Of course, none of this is lost on retailers. “It’s such a conundrum,” says Downing. “A woman who can afford a $3,000 dress is probably more shapely: She’s a grown woman, probably has had children. But many designers won’t make clothes past 12 or 14. We’re always talking about how bodies have changed in the last 30 years, the last 10 years. We are often asking designers to go above 14. Bigger women don’t want to shop in a ‘larger woman’ area, same as petite women. And now with Internet shopping as prevalent as it is, size ranges should standardize.”
Not every store is as democratically minded as Neiman Marcus is. It’s a long-standing rumor that Fred Segal Melrose carries no size above a 6. One fashion insider went in looking for a Chloe blouse in an 8 and got the kind of looks reserved for a shoplifter.
To ward off shopper frustration, Colleen Sherin, senior fashion director of Saks Fifth Avenue, thinks it’s important that her staff impart this useful information: “Know your brands. The French and the British are pretty true to size. Italians run a size smaller. Americans run true to size or a little more generous. In different parts of the world, body types are different: Italian skirts and pants are where one might need to size up. This is different with denim brands: You may end up buying the 27 even if you’re a 28.” (Jeans designers caught on to vanity sizing a long time ago.)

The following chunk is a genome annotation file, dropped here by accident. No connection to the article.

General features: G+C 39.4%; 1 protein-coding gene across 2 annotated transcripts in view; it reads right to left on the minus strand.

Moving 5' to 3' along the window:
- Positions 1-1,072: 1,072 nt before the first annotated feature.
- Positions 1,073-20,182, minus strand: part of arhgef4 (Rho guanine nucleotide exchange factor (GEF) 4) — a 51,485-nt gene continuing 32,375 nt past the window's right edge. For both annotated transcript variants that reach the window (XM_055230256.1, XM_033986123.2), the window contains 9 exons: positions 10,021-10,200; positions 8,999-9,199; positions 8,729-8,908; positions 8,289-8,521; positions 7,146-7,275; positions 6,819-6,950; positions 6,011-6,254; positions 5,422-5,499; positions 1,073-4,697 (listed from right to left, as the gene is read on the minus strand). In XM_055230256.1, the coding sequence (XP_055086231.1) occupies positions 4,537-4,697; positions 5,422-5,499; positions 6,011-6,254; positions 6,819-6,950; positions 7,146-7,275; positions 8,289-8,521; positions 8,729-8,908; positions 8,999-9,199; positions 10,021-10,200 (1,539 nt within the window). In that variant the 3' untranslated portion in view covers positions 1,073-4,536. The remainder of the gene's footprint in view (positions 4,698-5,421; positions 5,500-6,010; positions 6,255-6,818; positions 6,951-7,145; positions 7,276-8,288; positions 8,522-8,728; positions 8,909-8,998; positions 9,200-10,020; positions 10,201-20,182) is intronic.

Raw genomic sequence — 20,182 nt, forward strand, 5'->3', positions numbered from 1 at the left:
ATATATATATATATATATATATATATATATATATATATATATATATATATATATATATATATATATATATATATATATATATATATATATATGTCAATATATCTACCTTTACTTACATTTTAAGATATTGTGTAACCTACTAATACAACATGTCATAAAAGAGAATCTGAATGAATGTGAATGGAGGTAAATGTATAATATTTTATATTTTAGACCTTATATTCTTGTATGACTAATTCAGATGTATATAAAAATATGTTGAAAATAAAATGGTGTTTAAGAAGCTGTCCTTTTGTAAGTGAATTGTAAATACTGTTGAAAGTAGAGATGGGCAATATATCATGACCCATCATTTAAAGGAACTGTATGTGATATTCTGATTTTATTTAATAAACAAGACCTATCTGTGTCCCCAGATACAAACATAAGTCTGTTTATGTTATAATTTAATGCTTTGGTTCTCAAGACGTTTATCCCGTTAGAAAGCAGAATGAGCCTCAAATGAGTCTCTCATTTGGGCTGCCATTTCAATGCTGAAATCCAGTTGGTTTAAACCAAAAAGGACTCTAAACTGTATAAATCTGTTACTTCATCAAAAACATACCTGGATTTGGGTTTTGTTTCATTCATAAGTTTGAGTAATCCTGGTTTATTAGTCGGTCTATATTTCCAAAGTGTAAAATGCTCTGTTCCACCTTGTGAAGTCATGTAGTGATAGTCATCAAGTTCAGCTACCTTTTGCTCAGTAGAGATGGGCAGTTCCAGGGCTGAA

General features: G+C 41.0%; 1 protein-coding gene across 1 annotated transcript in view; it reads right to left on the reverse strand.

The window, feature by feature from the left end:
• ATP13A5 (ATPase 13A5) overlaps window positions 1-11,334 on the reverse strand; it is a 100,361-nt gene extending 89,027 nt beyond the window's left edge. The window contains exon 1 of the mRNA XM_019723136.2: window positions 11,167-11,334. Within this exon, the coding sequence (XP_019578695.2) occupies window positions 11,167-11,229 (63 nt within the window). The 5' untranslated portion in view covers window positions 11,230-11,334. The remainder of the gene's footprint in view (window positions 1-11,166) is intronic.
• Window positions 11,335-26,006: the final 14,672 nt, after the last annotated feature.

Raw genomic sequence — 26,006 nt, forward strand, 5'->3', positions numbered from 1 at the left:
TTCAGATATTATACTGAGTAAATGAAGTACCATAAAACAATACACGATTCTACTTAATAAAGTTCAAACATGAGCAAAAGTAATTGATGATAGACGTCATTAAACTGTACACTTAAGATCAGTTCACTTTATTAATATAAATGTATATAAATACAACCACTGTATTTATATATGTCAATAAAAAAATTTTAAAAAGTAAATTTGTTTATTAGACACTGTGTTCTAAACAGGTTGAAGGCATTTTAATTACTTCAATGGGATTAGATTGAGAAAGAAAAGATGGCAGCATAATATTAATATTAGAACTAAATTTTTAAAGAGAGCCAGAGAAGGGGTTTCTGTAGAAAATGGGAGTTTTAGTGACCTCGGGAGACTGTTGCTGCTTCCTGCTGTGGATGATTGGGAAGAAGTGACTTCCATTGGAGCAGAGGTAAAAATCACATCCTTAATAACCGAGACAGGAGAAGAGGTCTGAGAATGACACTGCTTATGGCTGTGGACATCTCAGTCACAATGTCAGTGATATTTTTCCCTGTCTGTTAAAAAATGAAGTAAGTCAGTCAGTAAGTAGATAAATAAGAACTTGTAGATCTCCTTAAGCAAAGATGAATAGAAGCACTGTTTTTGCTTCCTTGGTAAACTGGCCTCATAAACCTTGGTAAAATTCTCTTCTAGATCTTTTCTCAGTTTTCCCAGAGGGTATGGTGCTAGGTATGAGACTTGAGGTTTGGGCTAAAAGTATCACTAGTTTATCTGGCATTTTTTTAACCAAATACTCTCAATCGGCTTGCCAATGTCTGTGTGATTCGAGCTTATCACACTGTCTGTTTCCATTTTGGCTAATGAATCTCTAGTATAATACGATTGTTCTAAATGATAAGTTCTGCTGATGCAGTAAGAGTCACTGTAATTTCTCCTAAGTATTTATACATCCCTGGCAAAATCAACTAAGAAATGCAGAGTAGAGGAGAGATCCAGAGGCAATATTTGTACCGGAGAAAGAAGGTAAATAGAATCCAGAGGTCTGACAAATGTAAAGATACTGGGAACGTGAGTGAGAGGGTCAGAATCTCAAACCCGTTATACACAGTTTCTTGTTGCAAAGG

On the other hand, vanity sizing can hurt a store, asserts Hoegg. “Abercrombie & Fitch wants to associate with only slim, gorgeous people — the CEO has actually said that. That will intimidate many shoppers into not going there. Our appearance is a large influence on our overall self-esteem. Size can become a very strong criteria for self-worth. Your size becomes your label. ‘Who am I?’ We do compare ourselves in this way.”
Years ago, the urban myth goes, Sharon Stone was shooting for W magazine, and the clothes the stylist brought were of sizes … not to her liking. Not that Stone has ever had a bad-size day. But she didn’t relate to this numerical system. Stone sent an assistant up to her house to fetch her own clothes — with all the sizes cut out.
One celebrity stylist thinks this is a valid approach: “If I had time,” she jokes, “I’d cut out all the tags before the actress gets there and have them all read zero. Even if they weren’t in consistent fonts, I doubt they’d question it!”
With this roller-coaster retail-size ride, perhaps actresses, models and the hot-yoga- and spinning-addicted will finally stop bragging about being size zeros — because zeros don’t really have any meaning anymore, unless they’re on a check. Or at the box office.
More from THR’s Top Red Carpet Designers Issue